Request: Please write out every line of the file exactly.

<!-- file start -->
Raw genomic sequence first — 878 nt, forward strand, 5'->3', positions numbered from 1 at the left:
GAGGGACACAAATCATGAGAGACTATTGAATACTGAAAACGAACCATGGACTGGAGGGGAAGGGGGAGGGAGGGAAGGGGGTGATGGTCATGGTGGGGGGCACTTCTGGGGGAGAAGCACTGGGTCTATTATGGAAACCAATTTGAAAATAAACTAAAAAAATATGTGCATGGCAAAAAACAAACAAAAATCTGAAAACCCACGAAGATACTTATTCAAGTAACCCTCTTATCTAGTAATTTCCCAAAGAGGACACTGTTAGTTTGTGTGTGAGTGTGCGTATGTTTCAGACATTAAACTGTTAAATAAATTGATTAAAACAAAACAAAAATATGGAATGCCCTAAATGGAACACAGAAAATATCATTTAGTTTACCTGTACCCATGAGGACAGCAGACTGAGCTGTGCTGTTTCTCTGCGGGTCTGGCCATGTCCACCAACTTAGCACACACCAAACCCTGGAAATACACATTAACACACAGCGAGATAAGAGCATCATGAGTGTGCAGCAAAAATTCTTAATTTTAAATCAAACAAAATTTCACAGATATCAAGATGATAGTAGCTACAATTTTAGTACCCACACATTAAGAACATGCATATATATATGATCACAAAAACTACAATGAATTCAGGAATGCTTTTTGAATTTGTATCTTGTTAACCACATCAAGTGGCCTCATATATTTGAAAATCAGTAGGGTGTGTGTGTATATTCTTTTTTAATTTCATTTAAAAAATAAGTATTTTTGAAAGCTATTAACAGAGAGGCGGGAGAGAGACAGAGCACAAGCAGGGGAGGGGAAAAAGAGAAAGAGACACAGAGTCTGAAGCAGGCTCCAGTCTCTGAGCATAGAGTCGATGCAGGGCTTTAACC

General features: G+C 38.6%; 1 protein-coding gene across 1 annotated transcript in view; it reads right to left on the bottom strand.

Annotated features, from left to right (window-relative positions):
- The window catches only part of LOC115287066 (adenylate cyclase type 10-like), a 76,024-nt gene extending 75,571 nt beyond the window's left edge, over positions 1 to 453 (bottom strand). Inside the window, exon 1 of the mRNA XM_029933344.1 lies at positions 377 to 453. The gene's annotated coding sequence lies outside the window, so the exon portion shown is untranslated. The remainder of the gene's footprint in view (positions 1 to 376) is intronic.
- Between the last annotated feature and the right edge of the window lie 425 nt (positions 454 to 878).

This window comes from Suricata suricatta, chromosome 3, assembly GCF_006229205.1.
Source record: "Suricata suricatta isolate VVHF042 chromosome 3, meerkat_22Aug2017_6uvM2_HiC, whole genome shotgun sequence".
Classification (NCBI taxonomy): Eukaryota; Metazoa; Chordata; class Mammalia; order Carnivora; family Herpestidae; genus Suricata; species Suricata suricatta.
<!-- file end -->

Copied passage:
Raw genomic sequence first — 878 nt, forward strand, 5'->3', positions numbered from 1 at the left:
GAGGGACACAAATCATGAGAGACTATTGAATACTGAAAACGAACCATGGACTGGAGGGGAAGGGGGAGGGAGGGAAGGGGGTGATGGTCATGGTGGGGGGCACTTCTGGGGGAGAAGCACTGGGTCTATTATGGAAACCAATTTGAAAATAAACTAAAAAAATATGTGCATGGCAAAAAACAAACAAAAATCTGAAAACCCACGAAGATACTTATTCAAGTAACCCTCTTATCTAGTAATTTCCCAAAGAGGACACTGTTAGTTTGTGTGTGAGTGTGCGTATGTTTCAGACATTAAACTGTTAAATAAATTGATTAAAACAAAACAAAAATATGGAATGCCCTAAATGGAACACAGAAAATATCATTTAGTTTACCTGTACCCATGAGGACAGCAGACTGAGCTGTGCTGTTTCTCTGCGGGTCTGGCCATGTCCACCAACTTAGCACACACCAAACCCTGGAAATACACATTAACACACAGCGAGATAAGAGCATCATGAGTGTGCAGCAAAAATTCTTAATTTTAAATCAAACAAAATTTCACAGATATCAAGATGATAGTAGCTACAATTTTAGTACCCACACATTAAGAACATGCATATATATATGATCACAAAAACTACAATGAATTCAGGAATGCTTTTTGAATTTGTATCTTGTTAACCACATCAAGTGGCCTCATATATTTGAAAATCAGTAGGGTGTGTGTGTATATTCTTTTTTAATTTCATTTAAAAAATAAGTATTTTTGAAAGCTATTAACAGAGAGGCGGGAGAGAGACAGAGCACAAGCAGGGGAGGGGAAAAAGAGAAAGAGACACAGAGTCTGAAGCAGGCTCCAGTCTCTGAGCATAGAGTCGATGCAGGGCTTTAACC

General features: G+C 38.6%; 1 protein-coding gene across 1 annotated transcript in view; it reads right to left on the bottom strand.

Annotated features, from left to right (window-relative positions):
- The window catches only part of LOC115287066 (adenylate cyclase type 10-like), a 76,024-nt gene extending 75,571 nt beyond the window's left edge, over positions 1 to 453 (bottom strand). Inside the window, exon 1 of the mRNA XM_029933344.1 lies at positions 377 to 453. The gene's annotated coding sequence lies outside the window, so the exon portion shown is untranslated. The remainder of the gene's footprint in view (positions 1 to 376) is intronic.
- Between the last annotated feature and the right edge of the window lie 425 nt (positions 454 to 878).

This window comes from Suricata suricatta, chromosome 3, assembly GCF_006229205.1.
Source record: "Suricata suricatta isolate VVHF042 chromosome 3, meerkat_22Aug2017_6uvM2_HiC, whole genome shotgun sequence".
Classification (NCBI taxonomy): Eukaryota; Metazoa; Chordata; class Mammalia; order Carnivora; family Herpestidae; genus Suricata; species Suricata suricatta.